Couldn't resist the opportunity on this Thanksgiving to add Arlo Guthrie's immortal Alice's Restaurant Massacree to this blog. Played it for my students most of the years I've been teaching, though in recent years only the really hip kids get it. Hard to believe that when Arthur Penn's film version of the song (There are more songs than you think that have been adapted into films! Future post.) was released in 1969 that students from Syosset High School piled into school buses and headed into Manhattan to see it on the big screen! We didn't even wait until it came to the UA Cinema 150 or Plainview twin cinemas! (Actually, I don't think the UA Cinema was constructed yet). I think the old Syosset Theatre (see below) was our only local venue.
Anyway, as a former school administrator, I can think of no valid reason whatsoever to justify the expense and loss of class time to see a film with absolutely nothing but the most tenuous connection to the music curriculum! True, Arthur Penn did receive an Oscar nomination, but it certainly isn't one of his best films. It does, though, have one of my favorite actors, James Broderick, playing Ray. Broderick is best known these days for being Matthew's father, but he was a much better actor. Some of a certain age may remember him as Doug Lawrence, the father in the popular TV Series Family. I will remember him best as the "Old Man" in the Jean Shepherd adaptations, such as the classic "The Phantom of the Open Hearth." Anyway, below are two links to the original recording of "Alice's Restaurant". Ignore the drawings and enjoy the tune. Make it a Thanksgiving tradition, as I surely have.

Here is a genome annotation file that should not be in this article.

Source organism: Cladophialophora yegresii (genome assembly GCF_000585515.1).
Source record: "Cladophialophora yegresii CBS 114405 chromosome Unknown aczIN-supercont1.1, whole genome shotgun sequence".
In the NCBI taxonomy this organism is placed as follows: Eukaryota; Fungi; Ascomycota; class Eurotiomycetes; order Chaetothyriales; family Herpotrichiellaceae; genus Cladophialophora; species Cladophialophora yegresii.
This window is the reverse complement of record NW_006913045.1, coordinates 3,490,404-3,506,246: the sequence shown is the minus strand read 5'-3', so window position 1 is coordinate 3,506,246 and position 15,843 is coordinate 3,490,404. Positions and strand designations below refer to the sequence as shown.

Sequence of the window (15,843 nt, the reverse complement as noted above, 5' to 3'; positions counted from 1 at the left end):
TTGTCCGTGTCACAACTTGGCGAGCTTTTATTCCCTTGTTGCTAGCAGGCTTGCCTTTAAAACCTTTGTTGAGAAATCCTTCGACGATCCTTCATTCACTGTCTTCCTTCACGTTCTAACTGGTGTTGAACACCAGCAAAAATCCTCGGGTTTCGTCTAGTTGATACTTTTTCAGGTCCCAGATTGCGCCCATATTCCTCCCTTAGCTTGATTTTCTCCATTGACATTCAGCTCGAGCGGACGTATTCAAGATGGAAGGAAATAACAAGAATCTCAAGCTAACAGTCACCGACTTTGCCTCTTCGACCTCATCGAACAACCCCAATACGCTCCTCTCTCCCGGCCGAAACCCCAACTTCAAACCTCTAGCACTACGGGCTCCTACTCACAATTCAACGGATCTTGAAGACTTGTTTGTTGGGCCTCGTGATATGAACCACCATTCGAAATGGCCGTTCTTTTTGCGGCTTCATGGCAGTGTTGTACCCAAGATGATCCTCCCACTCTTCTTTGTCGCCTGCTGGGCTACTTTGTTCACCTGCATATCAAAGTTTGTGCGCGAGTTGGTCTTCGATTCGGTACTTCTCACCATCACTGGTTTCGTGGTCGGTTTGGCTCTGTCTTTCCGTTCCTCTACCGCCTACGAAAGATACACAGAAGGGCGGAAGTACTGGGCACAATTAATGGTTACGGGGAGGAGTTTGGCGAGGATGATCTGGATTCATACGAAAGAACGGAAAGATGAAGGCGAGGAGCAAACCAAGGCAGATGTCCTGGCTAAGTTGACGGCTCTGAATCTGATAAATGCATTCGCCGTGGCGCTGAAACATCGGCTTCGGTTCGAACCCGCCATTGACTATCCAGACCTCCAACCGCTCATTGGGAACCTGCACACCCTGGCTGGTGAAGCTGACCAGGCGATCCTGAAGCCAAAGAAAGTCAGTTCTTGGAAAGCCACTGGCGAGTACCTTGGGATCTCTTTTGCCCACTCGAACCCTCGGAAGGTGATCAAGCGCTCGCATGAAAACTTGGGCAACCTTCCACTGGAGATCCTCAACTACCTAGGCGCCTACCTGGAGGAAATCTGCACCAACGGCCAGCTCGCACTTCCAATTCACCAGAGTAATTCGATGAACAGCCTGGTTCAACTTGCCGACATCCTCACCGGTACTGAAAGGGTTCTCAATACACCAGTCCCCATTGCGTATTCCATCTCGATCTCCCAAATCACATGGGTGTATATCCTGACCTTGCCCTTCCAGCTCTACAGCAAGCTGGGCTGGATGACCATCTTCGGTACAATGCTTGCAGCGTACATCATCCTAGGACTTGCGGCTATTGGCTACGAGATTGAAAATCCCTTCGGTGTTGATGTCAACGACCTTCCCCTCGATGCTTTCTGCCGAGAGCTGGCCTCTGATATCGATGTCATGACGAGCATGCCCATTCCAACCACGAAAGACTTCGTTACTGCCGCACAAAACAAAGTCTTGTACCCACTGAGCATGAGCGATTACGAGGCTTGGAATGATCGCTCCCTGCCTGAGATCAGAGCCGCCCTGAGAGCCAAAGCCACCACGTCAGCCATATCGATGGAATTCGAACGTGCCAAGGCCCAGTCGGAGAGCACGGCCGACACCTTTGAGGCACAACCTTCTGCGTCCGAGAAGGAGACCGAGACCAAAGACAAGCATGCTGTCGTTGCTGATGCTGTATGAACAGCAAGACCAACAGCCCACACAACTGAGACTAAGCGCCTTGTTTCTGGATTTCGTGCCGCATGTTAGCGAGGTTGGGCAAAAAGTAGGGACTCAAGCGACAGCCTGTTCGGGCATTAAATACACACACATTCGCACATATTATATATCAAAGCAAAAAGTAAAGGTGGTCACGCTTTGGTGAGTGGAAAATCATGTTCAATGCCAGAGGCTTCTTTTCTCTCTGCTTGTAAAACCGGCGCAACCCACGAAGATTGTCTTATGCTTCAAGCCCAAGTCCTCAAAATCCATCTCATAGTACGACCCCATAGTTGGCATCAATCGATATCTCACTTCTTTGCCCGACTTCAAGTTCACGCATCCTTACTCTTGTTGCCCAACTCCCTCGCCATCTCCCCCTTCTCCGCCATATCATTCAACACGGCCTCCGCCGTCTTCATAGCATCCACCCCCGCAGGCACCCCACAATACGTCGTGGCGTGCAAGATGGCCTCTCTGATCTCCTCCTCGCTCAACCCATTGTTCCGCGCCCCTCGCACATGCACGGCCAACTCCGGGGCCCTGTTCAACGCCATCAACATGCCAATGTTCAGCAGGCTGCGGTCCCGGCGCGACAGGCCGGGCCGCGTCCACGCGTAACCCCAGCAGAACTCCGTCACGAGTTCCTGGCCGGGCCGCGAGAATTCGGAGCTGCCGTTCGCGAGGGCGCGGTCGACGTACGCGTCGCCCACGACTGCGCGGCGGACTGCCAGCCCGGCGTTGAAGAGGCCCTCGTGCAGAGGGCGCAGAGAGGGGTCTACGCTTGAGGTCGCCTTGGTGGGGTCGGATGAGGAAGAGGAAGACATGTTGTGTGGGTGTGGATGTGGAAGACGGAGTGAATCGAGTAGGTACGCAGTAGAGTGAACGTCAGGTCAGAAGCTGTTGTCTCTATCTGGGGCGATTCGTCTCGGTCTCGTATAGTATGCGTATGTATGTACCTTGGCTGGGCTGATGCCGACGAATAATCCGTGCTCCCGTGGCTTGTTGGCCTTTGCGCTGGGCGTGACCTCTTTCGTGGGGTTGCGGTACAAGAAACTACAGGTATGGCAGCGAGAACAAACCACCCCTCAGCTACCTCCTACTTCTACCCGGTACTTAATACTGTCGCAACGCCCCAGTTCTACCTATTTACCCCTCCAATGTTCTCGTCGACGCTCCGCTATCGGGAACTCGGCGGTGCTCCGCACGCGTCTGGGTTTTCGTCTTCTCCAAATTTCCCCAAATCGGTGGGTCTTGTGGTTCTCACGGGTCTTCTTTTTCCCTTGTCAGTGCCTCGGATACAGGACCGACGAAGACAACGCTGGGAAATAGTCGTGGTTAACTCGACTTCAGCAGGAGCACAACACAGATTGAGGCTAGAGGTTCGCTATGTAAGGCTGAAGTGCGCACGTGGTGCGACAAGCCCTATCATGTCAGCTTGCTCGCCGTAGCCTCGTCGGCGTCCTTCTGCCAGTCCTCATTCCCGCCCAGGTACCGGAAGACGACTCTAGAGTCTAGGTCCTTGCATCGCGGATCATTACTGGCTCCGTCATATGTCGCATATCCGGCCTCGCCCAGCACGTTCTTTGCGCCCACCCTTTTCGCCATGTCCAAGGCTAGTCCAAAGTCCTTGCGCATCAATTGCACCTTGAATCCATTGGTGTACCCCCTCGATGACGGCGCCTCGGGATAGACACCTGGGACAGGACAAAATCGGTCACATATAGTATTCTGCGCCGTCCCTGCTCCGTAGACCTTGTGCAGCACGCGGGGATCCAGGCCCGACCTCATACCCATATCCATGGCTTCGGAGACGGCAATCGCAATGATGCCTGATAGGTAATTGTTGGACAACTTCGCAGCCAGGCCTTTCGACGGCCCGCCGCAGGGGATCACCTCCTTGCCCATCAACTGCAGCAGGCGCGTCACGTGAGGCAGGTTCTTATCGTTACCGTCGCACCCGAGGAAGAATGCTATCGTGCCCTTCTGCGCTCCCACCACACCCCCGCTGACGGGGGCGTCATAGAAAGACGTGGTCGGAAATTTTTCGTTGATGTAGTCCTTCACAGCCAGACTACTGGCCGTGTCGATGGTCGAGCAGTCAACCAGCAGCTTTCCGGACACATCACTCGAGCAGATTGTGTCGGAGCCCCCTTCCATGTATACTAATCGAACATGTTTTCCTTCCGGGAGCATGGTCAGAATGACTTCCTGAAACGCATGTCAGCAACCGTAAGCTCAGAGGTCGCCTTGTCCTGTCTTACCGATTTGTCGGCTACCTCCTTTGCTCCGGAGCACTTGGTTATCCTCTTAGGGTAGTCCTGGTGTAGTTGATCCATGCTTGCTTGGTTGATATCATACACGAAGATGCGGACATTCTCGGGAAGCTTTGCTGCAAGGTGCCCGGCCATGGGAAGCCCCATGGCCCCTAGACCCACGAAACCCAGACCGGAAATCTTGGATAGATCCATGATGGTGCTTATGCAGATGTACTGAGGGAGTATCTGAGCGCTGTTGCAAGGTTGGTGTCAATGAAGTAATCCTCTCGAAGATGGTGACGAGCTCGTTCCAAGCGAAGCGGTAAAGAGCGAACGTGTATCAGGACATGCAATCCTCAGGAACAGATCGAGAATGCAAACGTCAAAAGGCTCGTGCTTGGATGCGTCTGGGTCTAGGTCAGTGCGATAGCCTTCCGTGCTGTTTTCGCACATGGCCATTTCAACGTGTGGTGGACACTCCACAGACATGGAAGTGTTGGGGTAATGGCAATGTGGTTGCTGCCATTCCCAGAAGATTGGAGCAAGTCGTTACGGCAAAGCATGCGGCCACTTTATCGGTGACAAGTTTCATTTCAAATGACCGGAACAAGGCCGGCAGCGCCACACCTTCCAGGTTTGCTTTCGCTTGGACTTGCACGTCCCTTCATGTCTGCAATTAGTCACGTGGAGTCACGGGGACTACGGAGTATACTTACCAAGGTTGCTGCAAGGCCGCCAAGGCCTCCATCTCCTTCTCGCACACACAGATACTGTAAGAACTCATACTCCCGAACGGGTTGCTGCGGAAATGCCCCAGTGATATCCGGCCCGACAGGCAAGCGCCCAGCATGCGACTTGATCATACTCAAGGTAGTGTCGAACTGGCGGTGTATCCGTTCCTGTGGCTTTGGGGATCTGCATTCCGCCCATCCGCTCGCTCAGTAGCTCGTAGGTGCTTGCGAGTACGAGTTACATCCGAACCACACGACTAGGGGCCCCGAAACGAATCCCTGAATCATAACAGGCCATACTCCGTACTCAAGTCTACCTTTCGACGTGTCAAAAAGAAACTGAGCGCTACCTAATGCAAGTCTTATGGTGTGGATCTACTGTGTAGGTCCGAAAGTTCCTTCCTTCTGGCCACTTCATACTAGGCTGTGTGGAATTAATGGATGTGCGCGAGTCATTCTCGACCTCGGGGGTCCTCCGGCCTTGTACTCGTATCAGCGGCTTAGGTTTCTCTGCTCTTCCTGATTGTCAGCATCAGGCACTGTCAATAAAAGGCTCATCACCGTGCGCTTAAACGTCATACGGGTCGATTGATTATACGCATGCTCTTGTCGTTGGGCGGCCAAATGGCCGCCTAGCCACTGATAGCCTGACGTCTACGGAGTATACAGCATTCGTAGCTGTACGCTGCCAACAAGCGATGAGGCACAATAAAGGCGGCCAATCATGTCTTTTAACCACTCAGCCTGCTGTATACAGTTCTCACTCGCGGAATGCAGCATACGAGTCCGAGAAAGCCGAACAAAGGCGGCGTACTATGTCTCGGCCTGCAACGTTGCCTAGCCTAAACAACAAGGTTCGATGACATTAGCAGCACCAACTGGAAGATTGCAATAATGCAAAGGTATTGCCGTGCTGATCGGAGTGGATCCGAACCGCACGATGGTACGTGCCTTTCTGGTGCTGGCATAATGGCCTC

UPDATE: In 2015, my wife got me birthday tickets to see the 50th Anniversary tribute tour
by Arlo Guthrie, family, and friends. While Arlo has been playing in the area every year since
the 60s at this time of year, he only performed the "Alice's Restaurant Massacree" about every
decade or so. This concert, at NJPAC in Newark, included stories and video about the
legendary Thanksgiving, anti-war tall tale, plus a memorable rendering! The packed house of
grey-haired types (but grey long hair!) thought the show was sublime.